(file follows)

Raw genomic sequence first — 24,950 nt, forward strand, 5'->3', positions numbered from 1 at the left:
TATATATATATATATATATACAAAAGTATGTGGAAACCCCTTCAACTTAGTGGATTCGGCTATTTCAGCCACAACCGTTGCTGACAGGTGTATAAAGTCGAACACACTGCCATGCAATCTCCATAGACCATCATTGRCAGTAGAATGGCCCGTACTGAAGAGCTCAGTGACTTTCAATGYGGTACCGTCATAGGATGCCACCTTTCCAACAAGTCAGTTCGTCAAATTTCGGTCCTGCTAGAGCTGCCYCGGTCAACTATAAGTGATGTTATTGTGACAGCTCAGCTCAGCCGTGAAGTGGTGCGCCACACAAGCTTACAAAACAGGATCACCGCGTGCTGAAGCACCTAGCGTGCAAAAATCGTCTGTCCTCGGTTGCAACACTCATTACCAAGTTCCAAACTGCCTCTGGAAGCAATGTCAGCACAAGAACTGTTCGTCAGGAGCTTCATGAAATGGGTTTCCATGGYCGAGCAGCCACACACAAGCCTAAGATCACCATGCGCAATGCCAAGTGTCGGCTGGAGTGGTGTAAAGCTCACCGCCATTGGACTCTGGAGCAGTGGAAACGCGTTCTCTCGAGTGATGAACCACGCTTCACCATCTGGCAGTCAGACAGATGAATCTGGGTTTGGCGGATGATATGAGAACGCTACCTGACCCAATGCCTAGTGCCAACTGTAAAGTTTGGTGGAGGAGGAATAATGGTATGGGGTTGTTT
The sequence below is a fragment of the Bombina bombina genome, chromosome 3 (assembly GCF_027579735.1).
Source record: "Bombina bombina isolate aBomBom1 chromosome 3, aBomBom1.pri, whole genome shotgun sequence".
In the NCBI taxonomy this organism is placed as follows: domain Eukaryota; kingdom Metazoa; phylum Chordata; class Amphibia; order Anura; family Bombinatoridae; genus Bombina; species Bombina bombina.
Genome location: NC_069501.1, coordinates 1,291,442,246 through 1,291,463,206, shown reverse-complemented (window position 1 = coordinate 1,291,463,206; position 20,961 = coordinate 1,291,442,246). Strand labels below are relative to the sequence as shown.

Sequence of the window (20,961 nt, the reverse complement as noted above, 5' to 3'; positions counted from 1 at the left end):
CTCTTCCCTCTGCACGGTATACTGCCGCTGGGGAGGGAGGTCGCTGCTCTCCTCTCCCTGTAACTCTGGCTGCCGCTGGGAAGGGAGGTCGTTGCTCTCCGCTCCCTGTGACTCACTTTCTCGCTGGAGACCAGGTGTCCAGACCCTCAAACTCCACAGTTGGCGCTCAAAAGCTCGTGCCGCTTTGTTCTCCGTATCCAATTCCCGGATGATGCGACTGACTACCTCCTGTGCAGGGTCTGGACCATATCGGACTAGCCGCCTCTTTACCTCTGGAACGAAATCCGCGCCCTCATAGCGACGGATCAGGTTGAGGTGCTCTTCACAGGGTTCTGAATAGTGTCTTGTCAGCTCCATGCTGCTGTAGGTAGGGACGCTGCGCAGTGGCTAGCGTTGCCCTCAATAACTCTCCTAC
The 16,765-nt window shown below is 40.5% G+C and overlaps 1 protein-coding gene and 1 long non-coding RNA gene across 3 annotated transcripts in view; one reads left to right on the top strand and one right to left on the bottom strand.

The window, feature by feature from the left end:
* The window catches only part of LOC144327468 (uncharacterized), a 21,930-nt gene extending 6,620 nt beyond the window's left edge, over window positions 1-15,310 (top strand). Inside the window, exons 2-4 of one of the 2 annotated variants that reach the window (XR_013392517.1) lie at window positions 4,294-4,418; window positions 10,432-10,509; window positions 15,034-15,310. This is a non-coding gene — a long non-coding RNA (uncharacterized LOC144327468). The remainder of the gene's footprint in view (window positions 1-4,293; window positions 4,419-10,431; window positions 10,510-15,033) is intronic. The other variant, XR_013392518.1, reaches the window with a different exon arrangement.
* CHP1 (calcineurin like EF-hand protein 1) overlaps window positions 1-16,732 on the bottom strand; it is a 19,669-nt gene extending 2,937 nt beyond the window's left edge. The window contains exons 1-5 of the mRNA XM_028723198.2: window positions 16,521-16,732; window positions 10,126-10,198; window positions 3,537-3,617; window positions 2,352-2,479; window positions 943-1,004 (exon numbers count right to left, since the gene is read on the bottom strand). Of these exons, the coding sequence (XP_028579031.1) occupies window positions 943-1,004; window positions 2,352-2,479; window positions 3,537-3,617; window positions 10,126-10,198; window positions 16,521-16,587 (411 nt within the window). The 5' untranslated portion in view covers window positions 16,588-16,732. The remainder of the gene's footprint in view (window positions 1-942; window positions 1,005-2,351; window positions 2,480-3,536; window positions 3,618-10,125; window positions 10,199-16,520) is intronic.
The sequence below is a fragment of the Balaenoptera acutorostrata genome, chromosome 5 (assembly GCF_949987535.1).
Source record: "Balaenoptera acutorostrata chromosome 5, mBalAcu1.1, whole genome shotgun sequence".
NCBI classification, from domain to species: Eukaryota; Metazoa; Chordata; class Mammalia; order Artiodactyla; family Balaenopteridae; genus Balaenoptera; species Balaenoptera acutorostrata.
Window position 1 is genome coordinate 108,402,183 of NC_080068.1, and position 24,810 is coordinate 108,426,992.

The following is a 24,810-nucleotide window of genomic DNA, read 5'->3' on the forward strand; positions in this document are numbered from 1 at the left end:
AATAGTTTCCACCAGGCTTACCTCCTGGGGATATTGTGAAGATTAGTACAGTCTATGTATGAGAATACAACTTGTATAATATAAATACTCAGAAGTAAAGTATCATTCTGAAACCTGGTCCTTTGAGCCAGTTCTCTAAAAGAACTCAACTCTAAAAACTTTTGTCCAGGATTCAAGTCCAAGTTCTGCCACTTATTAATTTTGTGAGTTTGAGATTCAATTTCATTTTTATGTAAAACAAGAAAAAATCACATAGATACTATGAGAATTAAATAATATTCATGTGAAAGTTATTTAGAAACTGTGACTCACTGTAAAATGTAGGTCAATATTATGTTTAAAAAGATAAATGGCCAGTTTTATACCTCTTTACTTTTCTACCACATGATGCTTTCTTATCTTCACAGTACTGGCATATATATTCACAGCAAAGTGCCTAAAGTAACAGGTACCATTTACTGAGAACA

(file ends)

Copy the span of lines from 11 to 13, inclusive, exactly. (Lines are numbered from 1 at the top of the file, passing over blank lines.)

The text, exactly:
* The window catches only part of LOC144327468 (uncharacterized), a 21,930-nt gene extending 6,620 nt beyond the window's left edge, over window positions 1-15,310 (top strand). Inside the window, exons 2-4 of one of the 2 annotated variants that reach the window (XR_013392517.1) lie at window positions 4,294-4,418; window positions 10,432-10,509; window positions 15,034-15,310. This is a non-coding gene — a long non-coding RNA (uncharacterized LOC144327468). The remainder of the gene's footprint in view (window positions 1-4,293; window positions 4,419-10,431; window positions 10,510-15,033) is intronic. The other variant, XR_013392518.1, reaches the window with a different exon arrangement.
* CHP1 (calcineurin like EF-hand protein 1) overlaps window positions 1-16,732 on the bottom strand; it is a 19,669-nt gene extending 2,937 nt beyond the window's left edge. The window contains exons 1-5 of the mRNA XM_028723198.2: window positions 16,521-16,732; window positions 10,126-10,198; window positions 3,537-3,617; window positions 2,352-2,479; window positions 943-1,004 (exon numbers count right to left, since the gene is read on the bottom strand). Of these exons, the coding sequence (XP_028579031.1) occupies window positions 943-1,004; window positions 2,352-2,479; window positions 3,537-3,617; window positions 10,126-10,198; window positions 16,521-16,587 (411 nt within the window). The 5' untranslated portion in view covers window positions 16,588-16,732. The remainder of the gene's footprint in view (window positions 1-942; window positions 1,005-2,351; window positions 2,480-3,536; window positions 3,618-10,125; window positions 10,199-16,520) is intronic.
The sequence below is a fragment of the Balaenoptera acutorostrata genome, chromosome 5 (assembly GCF_949987535.1).